The Apache Status Feature in WHM is present inside the Server Status tab. You can view your Apache server status using this feature. For example, if someone clicks on your domain URL, “yourdomain.com“, Apache is responsible to serve the content/result that the visitor is looking for. If you feel slower website speed or your website page isn’t being served properly, you can use Apache Server Status to analyze the issue and take the diagnostics step accordingly.
Below is the options present inside the Server Status option in WHM:
Either type ‘apache status’ in the search bar and hit the Apache Status button from the result, or you can simply navigate to the Server Status > Apache Status tab.
Once you hit the Apache Status button, you’ll redirect to a new page from where you can analyze the current Apache status along with all the Apache information you might need to diagnose.
That’s it. You’ve reached the Apache Status page. Now, in the next heading below, we’ll discuss how you can read the status of the Apache server from your WHM root. Follow the below tutorial to know the Apache Status page in depth.
Apache Status Page Breakdown in Detail
Once you land on the Apache status page, the first option you’ll see will be the heading inside the Apache status that will contain your server hostname also. Other than this, you’ll also see some basic information about the Apache such as, Server Version, Server MPM, and Server Built info.
The second paragraph would have the following information.
Current Time – This shows the current time and date.
Restart Time – This shows the time and date of the last Apache restart.
Parent Server Config Generation – This shows the number of times that Apache has been gracefully restarted, which causes it to re-read its configuration file. This may occur, for example, whenever a domain is added to your server, a new vHost entry is added in the configuration file and for it to take effect, Apache must be restarted.
Server uptime – This displays the uptime of the Apache service.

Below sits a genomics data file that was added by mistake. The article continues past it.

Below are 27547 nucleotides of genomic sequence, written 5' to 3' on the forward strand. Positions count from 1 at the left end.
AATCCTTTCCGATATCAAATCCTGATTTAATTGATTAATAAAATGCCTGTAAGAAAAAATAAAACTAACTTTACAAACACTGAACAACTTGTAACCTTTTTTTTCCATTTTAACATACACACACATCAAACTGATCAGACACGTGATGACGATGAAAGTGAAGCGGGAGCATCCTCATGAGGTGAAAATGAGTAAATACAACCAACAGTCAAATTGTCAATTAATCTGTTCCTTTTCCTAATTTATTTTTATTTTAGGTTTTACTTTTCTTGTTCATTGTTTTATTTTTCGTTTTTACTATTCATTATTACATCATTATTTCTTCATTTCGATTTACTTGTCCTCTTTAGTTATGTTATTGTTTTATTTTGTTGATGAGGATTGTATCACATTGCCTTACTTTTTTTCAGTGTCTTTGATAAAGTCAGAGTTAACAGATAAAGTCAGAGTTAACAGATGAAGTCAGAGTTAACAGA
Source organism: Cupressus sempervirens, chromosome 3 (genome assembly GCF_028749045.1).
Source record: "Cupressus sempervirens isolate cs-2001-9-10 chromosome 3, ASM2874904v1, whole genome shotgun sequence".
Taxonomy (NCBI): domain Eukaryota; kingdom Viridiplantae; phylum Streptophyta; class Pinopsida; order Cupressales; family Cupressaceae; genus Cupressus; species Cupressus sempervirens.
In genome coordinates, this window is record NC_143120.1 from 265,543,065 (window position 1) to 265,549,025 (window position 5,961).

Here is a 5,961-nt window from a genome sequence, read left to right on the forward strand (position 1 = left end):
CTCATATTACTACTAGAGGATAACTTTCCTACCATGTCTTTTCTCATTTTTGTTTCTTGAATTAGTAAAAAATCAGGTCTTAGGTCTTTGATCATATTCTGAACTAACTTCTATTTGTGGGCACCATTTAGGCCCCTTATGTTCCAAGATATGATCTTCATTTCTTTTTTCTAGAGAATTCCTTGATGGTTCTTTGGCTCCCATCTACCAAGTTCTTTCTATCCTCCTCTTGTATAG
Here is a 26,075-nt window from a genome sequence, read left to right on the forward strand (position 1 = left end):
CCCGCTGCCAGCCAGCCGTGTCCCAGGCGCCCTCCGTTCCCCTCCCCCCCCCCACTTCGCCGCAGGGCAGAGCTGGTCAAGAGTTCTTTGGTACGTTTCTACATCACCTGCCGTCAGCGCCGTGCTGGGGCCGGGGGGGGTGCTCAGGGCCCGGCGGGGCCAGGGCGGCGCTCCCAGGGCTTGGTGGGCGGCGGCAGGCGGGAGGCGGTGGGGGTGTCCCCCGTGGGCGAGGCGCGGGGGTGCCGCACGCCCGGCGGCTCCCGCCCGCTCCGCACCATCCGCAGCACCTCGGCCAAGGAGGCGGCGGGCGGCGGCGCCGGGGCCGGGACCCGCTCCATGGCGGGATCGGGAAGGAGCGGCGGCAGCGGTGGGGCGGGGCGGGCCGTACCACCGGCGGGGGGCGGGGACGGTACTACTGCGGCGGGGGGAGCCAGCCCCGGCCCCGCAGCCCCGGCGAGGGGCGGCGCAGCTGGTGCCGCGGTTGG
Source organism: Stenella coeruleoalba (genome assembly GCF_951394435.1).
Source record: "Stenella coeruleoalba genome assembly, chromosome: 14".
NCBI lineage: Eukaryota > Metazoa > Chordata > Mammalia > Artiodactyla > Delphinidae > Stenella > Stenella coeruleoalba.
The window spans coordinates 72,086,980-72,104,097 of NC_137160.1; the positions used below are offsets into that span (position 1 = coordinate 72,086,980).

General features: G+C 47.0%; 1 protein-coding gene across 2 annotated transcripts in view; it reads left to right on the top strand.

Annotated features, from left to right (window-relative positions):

Server load – This displays the current server load.
Total Accesses – This shows you the total number of requests on your server.
Below, you’ll see the Scoreboard Key section which shows information about the Apache bots and their current modes. You can know more about these Scoreboard keys below.
_ – This shows that this Apache bot is currently waiting for connections.
S – This shows that the Apache bot is starting to process a request.
R – This shows that the Apache bot is reading the request.
W – This shows that the Apache bot is currently sending a reply.
K – This means that the Apache bot is in staus “Keepalive” and is reading the requests.
D – This means that the Apache bot is currently performing a DNS lookup.
C – This means that the Apache bot has finished its job and is closing the connection.
L – When the Apache bot is in this mode it is logging information.
G – This will show that the request is gracefully finished.
. – This will display an open sloth with no current process.
You would see a huge table section right below the Scoreboard Key section. This section displays all the current requests that Apache is processing. Let me explain these columns in a hurry.
Child Server number – generation
OS process ID
Number of accesses to this connection / this child / this slot
Mode of operation
CPU usage, number of seconds
Seconds since the beginning of the most recent request
Milliseconds required to process the most recent request
Sum of milliseconds required to process all requests
Kilobytes transferred this connection
Megabytes transferred to this child
Total megabytes transferred to this slot
I hope this article helps you. If not, you can simply hit the comment section or visit Redserverhost.com and open a free support ticket. Our experienced Technical Support Teamwill be happy to solve any kind of Apache Server related issues.
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